Whether you're housetraining a puppy or an adult dog, these simple guidelines will help you get started.
Take your dog outside on leash once an hour. Stay outside until your dog uses the bathroom. This could take 5-10 minutes, so give yourself time. When he goes to the bathroom, praise him and give him a treat.
An unattended dog will have accidents and won’t understand why it’s a problem, so supervise or confine your dog while housetraining. A hands-free leash is a great option for keeping an eye on your dog. When you can’t supervise your dog, crate him in a kennel.
Young puppies can only be crated for short periods of time. Use your puppy's age in months plus one to determine the number of hours he can be crated. If your puppy must be left alone for longer than he can hold it, create a dog-safe environment like a small bathroom, kitchen, gated-off area of a room or an ex-pen (a small, freestanding pen) containing the dog’s crate (with door removed), water, toys, and potty area. The potty area can consist of newspaper, pee pads or even a square of sod in a cat litter box.
Note that even though his messes will be contained to one area, he's still being allowed to use the bathroom inside, so teaching him to use the bathroom outside may take longer.
Slowly give your dog more freedom as they become more reliable. Don’t go too fast. Each time you expand their freedom, take extra care to watch them and give them extra opportunities to go outside.
While many owners toilet their dogs outside, indoor potty-training is a viable option for small breeds, particularly those living in cold climates or in high-rise buildings. Get started with these steps.
Punishing mistakes (including yelling “No!”) will only teach him to use the bathroom inside when you're not present. He won't know that it’s wrong to eliminate inside, only that it’s dangerous.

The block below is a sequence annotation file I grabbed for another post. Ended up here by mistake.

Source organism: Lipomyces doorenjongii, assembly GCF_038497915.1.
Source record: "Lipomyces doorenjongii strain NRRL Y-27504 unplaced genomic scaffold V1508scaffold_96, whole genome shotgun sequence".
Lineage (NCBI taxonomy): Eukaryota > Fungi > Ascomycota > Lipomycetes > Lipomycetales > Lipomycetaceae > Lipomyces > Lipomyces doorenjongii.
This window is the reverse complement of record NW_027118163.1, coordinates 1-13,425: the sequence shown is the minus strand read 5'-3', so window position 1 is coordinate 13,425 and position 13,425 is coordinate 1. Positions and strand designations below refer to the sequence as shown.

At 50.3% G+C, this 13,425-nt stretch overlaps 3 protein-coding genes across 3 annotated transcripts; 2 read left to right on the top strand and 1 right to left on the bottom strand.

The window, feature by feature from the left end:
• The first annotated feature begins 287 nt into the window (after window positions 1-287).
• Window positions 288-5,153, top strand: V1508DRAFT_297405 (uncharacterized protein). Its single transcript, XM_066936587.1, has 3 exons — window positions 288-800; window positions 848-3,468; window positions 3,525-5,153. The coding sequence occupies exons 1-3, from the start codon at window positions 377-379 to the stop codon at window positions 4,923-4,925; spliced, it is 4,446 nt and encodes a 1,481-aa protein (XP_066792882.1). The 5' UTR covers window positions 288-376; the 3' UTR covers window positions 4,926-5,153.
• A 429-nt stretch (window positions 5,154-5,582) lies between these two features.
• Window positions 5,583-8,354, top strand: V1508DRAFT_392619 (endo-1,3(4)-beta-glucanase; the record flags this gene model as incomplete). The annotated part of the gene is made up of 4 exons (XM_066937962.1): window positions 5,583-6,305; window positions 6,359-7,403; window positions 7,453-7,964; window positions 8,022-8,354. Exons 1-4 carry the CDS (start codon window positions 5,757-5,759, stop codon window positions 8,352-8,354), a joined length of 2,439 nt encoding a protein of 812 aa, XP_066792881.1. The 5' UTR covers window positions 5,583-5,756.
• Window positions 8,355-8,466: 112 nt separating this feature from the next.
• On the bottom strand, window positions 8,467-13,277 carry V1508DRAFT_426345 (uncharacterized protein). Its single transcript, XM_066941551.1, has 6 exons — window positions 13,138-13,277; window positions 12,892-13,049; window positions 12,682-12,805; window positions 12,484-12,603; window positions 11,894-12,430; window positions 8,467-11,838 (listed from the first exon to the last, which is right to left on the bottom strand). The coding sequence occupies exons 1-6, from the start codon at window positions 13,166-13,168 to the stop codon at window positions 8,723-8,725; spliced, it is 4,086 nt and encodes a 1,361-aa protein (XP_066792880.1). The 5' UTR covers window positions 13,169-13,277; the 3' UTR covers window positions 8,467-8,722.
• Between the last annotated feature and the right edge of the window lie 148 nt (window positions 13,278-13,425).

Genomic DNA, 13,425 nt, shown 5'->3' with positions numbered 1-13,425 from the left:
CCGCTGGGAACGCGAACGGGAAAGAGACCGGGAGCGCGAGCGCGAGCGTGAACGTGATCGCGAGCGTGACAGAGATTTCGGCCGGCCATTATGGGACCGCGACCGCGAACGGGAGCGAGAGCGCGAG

If you catch your dog having an accident inside, interrupt him and take him outside right away. You can gently clap your hands and say “Outside!" The goal is to distract him from using the bathroom without scaring him.
If you find the mess after the fact, simply clean it up and make a point to confine him when unattended.
When you take them out to go potty, always bring treats. Keep them on leash so they’re close to you when they go — that way you can instantly reward them with praise and a treat. As they’re going potty you can verbally praise them, and give them the treat immediately afterward.
Timing is everything! You want them to know it’s the eliminating that is being rewarded. If you wait until they get back inside, they’ll think they’re being rewarded for coming into the house.
Clean up any messes using an enzyme-based cleaner like Nature’s Miracle so your dog can’t smell it anymore.
Need more behavior help?
If you have additional questions about potty training or your dog struggles with these tips, contact our behavior pet helpline. For more helpful tips and resources for training and managing your dog's behavior, you can also visit our behavior resource library.